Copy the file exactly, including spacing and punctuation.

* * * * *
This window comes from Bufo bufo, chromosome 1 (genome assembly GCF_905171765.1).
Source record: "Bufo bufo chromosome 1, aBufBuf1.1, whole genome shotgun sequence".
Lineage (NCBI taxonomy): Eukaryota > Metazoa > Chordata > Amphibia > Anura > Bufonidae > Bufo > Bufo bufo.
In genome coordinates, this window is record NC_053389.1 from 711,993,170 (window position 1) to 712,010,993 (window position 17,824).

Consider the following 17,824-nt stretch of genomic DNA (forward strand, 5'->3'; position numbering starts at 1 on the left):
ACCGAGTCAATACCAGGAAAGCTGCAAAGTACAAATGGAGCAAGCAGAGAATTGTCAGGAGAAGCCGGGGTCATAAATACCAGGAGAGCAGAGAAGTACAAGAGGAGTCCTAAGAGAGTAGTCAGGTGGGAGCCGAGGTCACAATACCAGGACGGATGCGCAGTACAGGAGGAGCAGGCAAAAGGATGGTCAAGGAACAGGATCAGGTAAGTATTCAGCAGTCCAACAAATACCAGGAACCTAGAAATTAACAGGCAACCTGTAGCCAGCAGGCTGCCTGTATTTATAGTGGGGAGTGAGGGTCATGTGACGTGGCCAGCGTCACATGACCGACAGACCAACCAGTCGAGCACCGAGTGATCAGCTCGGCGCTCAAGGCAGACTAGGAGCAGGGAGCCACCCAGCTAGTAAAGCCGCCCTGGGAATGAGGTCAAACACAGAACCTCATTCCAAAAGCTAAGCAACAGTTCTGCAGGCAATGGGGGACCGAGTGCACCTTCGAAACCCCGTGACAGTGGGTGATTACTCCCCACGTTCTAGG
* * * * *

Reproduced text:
This window comes from Bufo bufo, chromosome 1 (genome assembly GCF_905171765.1).
Source record: "Bufo bufo chromosome 1, aBufBuf1.1, whole genome shotgun sequence".
Lineage (NCBI taxonomy): Eukaryota > Metazoa > Chordata > Amphibia > Anura > Bufonidae > Bufo > Bufo bufo.
In genome coordinates, this window is record NC_053389.1 from 711,993,170 (window position 1) to 712,010,993 (window position 17,824).

Consider the following 17,824-nt stretch of genomic DNA (forward strand, 5'->3'; position numbering starts at 1 on the left):
ACCGAGTCAATACCAGGAAAGCTGCAAAGTACAAATGGAGCAAGCAGAGAATTGTCAGGAGAAGCCGGGGTCATAAATACCAGGAGAGCAGAGAAGTACAAGAGGAGTCCTAAGAGAGTAGTCAGGTGGGAGCCGAGGTCACAATACCAGGACGGATGCGCAGTACAGGAGGAGCAGGCAAAAGGATGGTCAAGGAACAGGATCAGGTAAGTATTCAGCAGTCCAACAAATACCAGGAACCTAGAAATTAACAGGCAACCTGTAGCCAGCAGGCTGCCTGTATTTATAGTGGGGAGTGAGGGTCATGTGACGTGGCCAGCGTCACATGACCGACAGACCAACCAGTCGAGCACCGAGTGATCAGCTCGGCGCTCAAGGCAGACTAGGAGCAGGGAGCCACCCAGCTAGTAAAGCCGCCCTGGGAATGAGGTCAAACACAGAACCTCATTCCAAAAGCTAAGCAACAGTTCTGCAGGCAATGGGGGACCGAGTGCACCTTCGAAACCCCGTGACAGTGGGTGATTACTCCCCACGTTCTAGG